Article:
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Collectors Cherish Ghost Signs as Portals Into England's Past

Ghost sign hunters in Britain find a surreal way to peep into the past by looking at old signboards that have been painted over and over again

Published: 18th April 2015 10:00 PM  |   Last Updated: 18th April 2015 03:35 PM   |  A+A-

John Rymer can remember falling in love with the fading, hand-painted advertisements for goods and services that speckle the walls of towns and cities.

“I looked up above the bus station and there was this great big ghost sign,” he says. “I had walked passed it hundreds of times but never noticed it. I took a photograph and thought I would look for more.”

Rymer, from the north of England, has collected thousands of ghost signs on a website that is gaining followers around the world.

Collectors Cherish.jpg 

“I get that many, it’s hard to keep up. If there was a way of getting paid for it, I’d do just that,” he says.

Another enthusiast, Sam Roberts, is well on the way to turning his passion into a livelihood.

Five years ago he was commissioned by the advertising industry to catalogue Britain’s ghost signs. Then came walking tours of London that induct tourists into the city’s fading glories.

Now, Roberts helps coordinate a worldwide ghost signs fan club, writes about what came before the billboard and shares his enthusiasm with people studying marketing.

Collectors Cherish Ghost.jpg 

“When you watch television or read the newspaper, you’re entering into an agreement that you’re going to get editorial content subsidised by advertising. The two come together and you agree to be exposed to the advertising,” he says. 

“Outdoor advertising is assumed consent. It trespasses on our vision. I always found that interesting.”

A particular interest, Roberts says, is the sign as a portal into the past. “You look at a sign for R. Ellis. Who was Robert Ellis? What was his family life? Why was he here? When was he trading? How did he die? You start to get all the questions about the people who exist behind the signs. And that fascinated me.”

The big issue in the ghost sign community is preservation. Some, like Rymer, are against signs being restored or touched up to recapture the brilliance of a century ago.

“Once you repaint it, it looks very nice but it’s no longer a ghost. I’ll like it in 30 years when the paint’s coming off. I like the ones you can barely read or barely see. I like them old. To be as they are,” he said.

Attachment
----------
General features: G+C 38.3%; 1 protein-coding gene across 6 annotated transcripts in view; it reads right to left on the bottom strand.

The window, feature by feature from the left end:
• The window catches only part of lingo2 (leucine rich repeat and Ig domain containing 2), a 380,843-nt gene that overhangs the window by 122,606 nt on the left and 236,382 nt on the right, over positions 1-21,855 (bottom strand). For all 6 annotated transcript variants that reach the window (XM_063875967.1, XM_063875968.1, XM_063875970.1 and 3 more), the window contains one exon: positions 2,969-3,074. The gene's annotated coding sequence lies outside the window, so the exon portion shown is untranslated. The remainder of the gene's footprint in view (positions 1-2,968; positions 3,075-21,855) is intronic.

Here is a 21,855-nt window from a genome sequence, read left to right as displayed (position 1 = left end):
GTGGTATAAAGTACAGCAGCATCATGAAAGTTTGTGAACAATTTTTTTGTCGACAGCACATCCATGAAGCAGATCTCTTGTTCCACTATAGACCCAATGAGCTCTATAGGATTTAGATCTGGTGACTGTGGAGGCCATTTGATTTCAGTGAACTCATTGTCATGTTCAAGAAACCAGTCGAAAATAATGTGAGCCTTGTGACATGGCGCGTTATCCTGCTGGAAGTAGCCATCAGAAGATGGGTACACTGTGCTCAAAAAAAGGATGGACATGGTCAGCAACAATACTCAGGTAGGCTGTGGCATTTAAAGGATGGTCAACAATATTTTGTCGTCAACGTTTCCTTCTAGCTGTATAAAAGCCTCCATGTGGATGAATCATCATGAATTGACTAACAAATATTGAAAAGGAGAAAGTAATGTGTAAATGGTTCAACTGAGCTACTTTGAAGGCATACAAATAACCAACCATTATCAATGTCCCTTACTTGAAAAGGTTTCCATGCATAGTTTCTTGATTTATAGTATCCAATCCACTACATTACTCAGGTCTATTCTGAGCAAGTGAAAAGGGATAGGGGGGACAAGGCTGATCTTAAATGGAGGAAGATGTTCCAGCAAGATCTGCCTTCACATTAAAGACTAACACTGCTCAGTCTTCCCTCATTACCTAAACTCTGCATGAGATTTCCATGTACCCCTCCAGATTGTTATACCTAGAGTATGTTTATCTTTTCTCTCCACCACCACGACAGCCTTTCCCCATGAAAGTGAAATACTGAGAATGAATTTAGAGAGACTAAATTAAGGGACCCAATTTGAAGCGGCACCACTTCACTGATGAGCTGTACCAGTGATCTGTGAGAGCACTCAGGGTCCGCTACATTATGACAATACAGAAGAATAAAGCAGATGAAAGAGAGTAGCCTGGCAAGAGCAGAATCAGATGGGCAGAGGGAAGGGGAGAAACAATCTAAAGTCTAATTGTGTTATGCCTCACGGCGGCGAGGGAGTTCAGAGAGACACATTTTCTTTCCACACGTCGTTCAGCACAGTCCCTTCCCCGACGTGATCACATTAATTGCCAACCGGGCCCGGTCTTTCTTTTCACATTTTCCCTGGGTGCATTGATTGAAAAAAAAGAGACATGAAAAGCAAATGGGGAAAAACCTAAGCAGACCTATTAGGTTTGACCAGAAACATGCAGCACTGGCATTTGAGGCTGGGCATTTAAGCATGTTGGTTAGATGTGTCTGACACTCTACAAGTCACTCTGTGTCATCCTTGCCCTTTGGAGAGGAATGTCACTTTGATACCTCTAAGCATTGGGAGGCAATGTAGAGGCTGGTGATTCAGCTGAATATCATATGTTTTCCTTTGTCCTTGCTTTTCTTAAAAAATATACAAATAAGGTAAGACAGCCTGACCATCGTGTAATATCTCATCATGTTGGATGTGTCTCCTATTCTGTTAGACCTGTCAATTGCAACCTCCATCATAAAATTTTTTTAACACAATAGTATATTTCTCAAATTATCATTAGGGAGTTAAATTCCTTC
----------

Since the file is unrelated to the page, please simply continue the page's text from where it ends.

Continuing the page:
A special pleasure is finding twins, even triplets: signs for different products and services painted one over the other.

“You can see the newest sign, perhaps 50 years old, and then you can see one that’s before that. You can make out words from each sign,” he says.

“You can pick out the brand name, but you can’t make out the rest. So you can find the original brand name and find the slogan that went with it. You can work out what it says.”

Roberts describes himself as an agnostic, neither against restoration nor advocating for it. “People want me to come out and protect them all,” he says. “I realised that the thing that’s going to decide the fate of these old signs are the people who own the buildings on which they’re painted.

“The way forward is to raise general awareness of these as historical phenomena. If you think of putting protection orders on things, you have highly subjective aesthetic judgements. One person’s artwork is another’s eyesore,” he adds.

While most people would like to keep a sign that is easy to read, there is less enthusiasm for what Roberts calls palimpsest—the layering of signs one over the other—that to the uninitiated is sometimes just a jumble of fading words and images.

The English university town of Cambridge, for example, favours protection orders and the wholesale restoration of what are now ghost signs. Butte, a mining town in the US state of Montana, is also keen on giving old signs a lick of paint.

A controversial project, in the English seaside town of Morecambe, is not restoration, not reproduction, but the creation of new signs in the style of the old master signwriters.

“But then they’re not a ghost sign, they’re just a sign,” Rymer protests.

“In 50 years they might be a ghost sign again. The appeal to me is that they fade away and fade away. It’s nostalgia definitely. The other thing is social history. They really are a window into the past. I see brands from when I was a kid,” he explains.

Roberts says the same: “What caught my eye and continues to intrigue me is that these are the faded originals, paint that was put down by someone in 1910. And through the quality of their work, and the products they were using to paint, that it has lived more than 100 years to this day.” —DPA



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